White House releases national climate report on Black Friday

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Bethany Abbate,

Staff Writer

In the midst of Black Friday, where there was the usual endless sales and massive crowds, the second volume of the Fourth National Climate Assessment was release. The assessment comes from the U.S. Global Change Research Program, a coalition of 13 federal agencies including the Department of Defense, the Environmental Protection Agency and NASA. It’s required by law, and is being released in segments over four years.

The first volume of the assessment was released about a year ago, highlighting the science of how global climate change is moving throughout the U.S. Nothing in the latest volume is particularly new or earth-shattering, however it includes new research that more directly highlights humanity’s role in extreme weather events, and measures how future changes will play out at smaller scales, such as on U.S. cities.

The 1,600-page report directly relates climate change to several ongoing issues such as declining water levels in the Colorado River Basin, and the spread of ticks carrying Lyme disease. These are all severe phenomena that are currently costing Americans resources and lives.

The scientists that contributed to the report projected that air quality will suffer as well. The pollution we breathe in is already one of the biggest killers in the world, taking years off of people’s lives. Rising average temperatures worsen ground-level ozone, which can harm breathing. It can also exacerbate sources of pollution like wildfires, which have created some of the worst breathing conditions in the world this month in California.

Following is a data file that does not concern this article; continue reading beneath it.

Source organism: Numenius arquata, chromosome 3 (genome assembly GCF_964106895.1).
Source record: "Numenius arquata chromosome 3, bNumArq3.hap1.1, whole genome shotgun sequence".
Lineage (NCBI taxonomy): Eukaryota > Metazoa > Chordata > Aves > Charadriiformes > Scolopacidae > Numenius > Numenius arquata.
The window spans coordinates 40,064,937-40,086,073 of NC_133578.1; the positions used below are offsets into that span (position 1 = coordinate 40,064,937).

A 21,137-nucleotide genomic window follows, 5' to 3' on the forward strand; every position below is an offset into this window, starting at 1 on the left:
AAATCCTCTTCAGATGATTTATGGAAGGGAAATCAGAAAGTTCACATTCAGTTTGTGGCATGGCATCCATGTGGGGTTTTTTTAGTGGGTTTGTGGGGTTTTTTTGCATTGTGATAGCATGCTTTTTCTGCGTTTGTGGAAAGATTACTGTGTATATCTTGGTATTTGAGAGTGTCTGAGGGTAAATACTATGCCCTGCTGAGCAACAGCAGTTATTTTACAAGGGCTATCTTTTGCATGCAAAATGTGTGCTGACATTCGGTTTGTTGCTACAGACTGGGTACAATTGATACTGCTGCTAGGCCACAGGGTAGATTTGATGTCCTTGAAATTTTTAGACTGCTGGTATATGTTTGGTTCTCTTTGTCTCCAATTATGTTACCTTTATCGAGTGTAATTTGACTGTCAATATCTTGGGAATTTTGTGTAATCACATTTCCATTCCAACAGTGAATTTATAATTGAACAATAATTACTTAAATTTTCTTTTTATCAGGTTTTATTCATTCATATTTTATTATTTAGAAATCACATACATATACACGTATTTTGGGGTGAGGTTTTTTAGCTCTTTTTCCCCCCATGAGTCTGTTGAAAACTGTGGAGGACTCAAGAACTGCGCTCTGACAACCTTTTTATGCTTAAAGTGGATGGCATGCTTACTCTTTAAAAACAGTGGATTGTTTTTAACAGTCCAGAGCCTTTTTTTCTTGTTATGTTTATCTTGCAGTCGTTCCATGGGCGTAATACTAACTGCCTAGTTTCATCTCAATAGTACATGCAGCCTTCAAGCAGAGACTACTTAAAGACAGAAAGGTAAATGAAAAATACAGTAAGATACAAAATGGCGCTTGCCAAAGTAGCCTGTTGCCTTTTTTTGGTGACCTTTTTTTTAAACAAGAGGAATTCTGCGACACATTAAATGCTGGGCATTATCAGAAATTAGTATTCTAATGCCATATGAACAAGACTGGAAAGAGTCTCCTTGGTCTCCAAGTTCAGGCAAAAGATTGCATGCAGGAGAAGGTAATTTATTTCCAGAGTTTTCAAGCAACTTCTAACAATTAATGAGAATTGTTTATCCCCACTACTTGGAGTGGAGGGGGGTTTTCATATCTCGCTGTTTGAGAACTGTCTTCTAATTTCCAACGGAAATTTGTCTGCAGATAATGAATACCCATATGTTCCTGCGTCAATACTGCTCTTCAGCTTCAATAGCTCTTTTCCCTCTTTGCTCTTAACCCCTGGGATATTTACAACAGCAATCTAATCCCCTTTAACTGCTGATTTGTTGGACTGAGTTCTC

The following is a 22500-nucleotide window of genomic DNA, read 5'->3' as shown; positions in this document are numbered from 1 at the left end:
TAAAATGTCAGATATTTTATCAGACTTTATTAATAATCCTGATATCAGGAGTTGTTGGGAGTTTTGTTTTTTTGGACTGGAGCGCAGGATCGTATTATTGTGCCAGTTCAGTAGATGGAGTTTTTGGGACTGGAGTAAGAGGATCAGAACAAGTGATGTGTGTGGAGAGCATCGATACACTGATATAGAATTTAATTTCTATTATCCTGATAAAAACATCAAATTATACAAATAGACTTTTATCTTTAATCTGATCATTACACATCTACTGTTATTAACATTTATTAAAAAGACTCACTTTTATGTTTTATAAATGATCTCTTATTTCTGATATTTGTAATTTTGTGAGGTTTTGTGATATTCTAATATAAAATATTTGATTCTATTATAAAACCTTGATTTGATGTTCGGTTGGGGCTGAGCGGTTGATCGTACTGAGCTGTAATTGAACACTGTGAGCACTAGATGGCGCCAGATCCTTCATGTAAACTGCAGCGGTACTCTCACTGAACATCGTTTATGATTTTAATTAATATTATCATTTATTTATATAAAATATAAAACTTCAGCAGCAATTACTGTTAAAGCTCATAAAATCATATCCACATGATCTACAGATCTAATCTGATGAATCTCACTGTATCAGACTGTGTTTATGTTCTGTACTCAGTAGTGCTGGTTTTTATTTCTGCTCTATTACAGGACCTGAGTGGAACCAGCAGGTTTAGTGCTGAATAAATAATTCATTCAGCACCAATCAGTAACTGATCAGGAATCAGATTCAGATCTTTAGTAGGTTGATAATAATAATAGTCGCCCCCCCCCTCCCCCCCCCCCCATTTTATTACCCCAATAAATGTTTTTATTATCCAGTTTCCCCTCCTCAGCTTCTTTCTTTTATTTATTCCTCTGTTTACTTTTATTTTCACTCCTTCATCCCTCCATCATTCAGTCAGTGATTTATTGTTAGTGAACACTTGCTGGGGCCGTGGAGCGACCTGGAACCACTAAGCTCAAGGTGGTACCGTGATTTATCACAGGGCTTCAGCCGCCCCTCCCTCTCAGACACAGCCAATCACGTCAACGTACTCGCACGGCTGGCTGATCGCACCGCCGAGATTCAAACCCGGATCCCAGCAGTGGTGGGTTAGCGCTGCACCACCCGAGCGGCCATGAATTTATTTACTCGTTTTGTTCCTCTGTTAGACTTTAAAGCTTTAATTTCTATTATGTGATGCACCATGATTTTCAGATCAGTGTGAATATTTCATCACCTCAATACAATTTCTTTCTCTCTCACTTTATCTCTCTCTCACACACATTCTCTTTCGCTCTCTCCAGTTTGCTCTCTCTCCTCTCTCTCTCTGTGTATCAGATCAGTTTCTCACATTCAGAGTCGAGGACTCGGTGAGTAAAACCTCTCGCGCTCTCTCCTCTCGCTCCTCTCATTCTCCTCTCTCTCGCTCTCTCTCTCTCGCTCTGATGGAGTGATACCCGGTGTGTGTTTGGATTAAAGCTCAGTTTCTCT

Not only are the environmental ramifications costly, but the economy is projected to suffer as well. Climate change could cause more harm to the U.S. economy by 2100 than even the Great Recession did, according to Vox. By the end of the century, warming on our current trajectory would cost the U.S. economy upwards of $500 billion a year in crop damage, lost labor and extreme weather damages, as estimated in the report.

A White House spokesperson downplayed the report’s significance, telling the BBC that it was “largely based on the most extreme scenario, which contradicts long-established trends by assuming that… there would be limited technology and innovation, and a rapidly expanding population.”

Originally, the report’s release was scheduled to coincide with the American Geophysical Union’s December meeting in Washington, D.C., a large gathering of scientists. It’s not exactly clear why it was rushed out last week instead, but many scientists and observers speculate that it is an attempt to bury the findings, according to Vox.

The United States National Climate Assessment is more limited in scope than the October report from the United Nations’ Intergovernmental Panel on Climate Change, which took measures even further and explored what it would take for the world to limit global warming to 1.5 degrees Celsius above pre-industrial levels. The United Nations is preparing to meet in Katowice, Poland next month to discuss putting the Paris Agreement into action. However, its aims might be much more difficult to achieve with the United States pulling out of the accord.

“Future impacts and risks from climate change are directly tied to decisions made in the present,” the assessment stated.

We already have most of the resources we need to aggressively limit carbon dioxide emissions and reduce the rise in global average temperatures. According to the report’s scientists, we must utilize these resources to the fullest extent to ensure that this planet will sustain future generations. We are better off doing something now rather than later, or else we could reach the point of no return.

babbate@willamette.edu

A major feature of the assessment was climate change’s projected economic impact on the U.S.

Scott D



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